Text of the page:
Everywhere and at Every Time
Universe Today | 2023 May 04
The Force is with us, according to cosmologists working to understand a mysterious “something” that’s making the universe expand. Its name? Dark energy. And, it turns out that it’s been present everywhere throughout cosmic history.
- X-ray (top row) and optical pseudo-color (bottom row) images images of three low mass clusters identified in the eFEDS survey data. The highest redshift cluster come from a time when the Universe was approximately 10 billion years younger than today. The cluster galaxies in that case are clearly much redder than the galaxies in the other two clusters. These galaxy clusters were used to determine th extent of dark matter across space and time. Courtesy: eRosita
Astronomers have known since the 1920s that the universe is expanding. That understanding began with Edwin Hubble’s groundbreaking observation of a Type I supernova in the Andromeda Galaxy. And, astronomy trucked along for many years, using that expansion to measure distances and other parameters in the cosmos. Then, in 1998, something happened. Astronomers discovered that the cosmic expansion is speeding up.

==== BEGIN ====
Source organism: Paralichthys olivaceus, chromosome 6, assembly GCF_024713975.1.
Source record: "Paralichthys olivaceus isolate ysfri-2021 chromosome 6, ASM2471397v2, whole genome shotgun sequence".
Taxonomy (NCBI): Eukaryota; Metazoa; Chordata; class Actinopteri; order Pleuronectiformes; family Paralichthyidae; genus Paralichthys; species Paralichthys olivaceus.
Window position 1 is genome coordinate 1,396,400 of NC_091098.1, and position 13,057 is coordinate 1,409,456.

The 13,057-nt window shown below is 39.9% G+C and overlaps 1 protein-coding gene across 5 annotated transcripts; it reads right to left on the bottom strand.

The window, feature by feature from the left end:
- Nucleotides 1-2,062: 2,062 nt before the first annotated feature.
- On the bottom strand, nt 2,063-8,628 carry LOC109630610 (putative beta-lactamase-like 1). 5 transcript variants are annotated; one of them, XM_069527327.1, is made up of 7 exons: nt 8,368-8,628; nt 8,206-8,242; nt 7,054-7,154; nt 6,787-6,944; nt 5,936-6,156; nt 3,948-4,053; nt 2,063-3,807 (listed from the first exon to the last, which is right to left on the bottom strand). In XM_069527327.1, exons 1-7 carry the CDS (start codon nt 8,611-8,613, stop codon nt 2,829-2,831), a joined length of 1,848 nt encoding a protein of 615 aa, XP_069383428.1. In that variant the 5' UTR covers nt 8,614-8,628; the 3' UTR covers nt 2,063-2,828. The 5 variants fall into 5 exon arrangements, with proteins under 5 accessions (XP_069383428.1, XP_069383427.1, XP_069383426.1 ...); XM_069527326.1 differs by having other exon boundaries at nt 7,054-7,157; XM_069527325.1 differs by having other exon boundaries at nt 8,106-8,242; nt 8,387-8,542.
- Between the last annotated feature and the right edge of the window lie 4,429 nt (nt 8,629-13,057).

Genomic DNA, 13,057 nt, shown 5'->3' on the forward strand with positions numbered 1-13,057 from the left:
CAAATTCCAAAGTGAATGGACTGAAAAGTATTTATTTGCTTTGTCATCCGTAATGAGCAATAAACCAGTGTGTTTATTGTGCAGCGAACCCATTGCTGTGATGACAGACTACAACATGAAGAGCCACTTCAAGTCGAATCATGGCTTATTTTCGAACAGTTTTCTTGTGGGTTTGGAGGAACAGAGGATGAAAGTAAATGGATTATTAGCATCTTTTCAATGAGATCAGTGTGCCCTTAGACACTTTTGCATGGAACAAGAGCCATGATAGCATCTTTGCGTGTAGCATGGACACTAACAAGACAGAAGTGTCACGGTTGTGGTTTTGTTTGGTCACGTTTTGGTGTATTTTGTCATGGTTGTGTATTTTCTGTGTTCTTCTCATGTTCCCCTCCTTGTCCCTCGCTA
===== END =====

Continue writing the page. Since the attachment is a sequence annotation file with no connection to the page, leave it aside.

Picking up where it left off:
The culprit? This completely not-at-all-understood dark energy force which can’t be seen, but with effects that can be detected. Some explain it as a property of space that causes the universe to expand faster and faster. Others suggest that it’s some kind of new energy fluid or a field that fits throughout space, but has an effect on the expansion of the Universe. It could also be something that doesn’t fit our current theories about gravity, and that a new theory of gravity could account for dark energy’s effects.
There’s no consensus yet about which of these theories is correct. However, its discovery immediately raised a bunch of questions, such as, when did the expansion rate accelerate? Will that change, too? Was it the same rate throughout the universe across all time? ...
Cosmology: On the Trail of a Mysterious Force in Space
Ludwig Maximilians University, Munich | 2023 May 03
Cosmological Constraints from Galaxy Clusters and
Groups in the eROSITA Final Equatorial Depth Survey ~ I-Non Chiu et al
- Monthly Notices of the RAS 522(2):1601 (June 2023) DOI: 10.1093/mnras/stad957
- arXiv > astro-ph > arXiv:2207.12429 > 25 Jul 2022 (v1), 28 Mar 2023 (v2)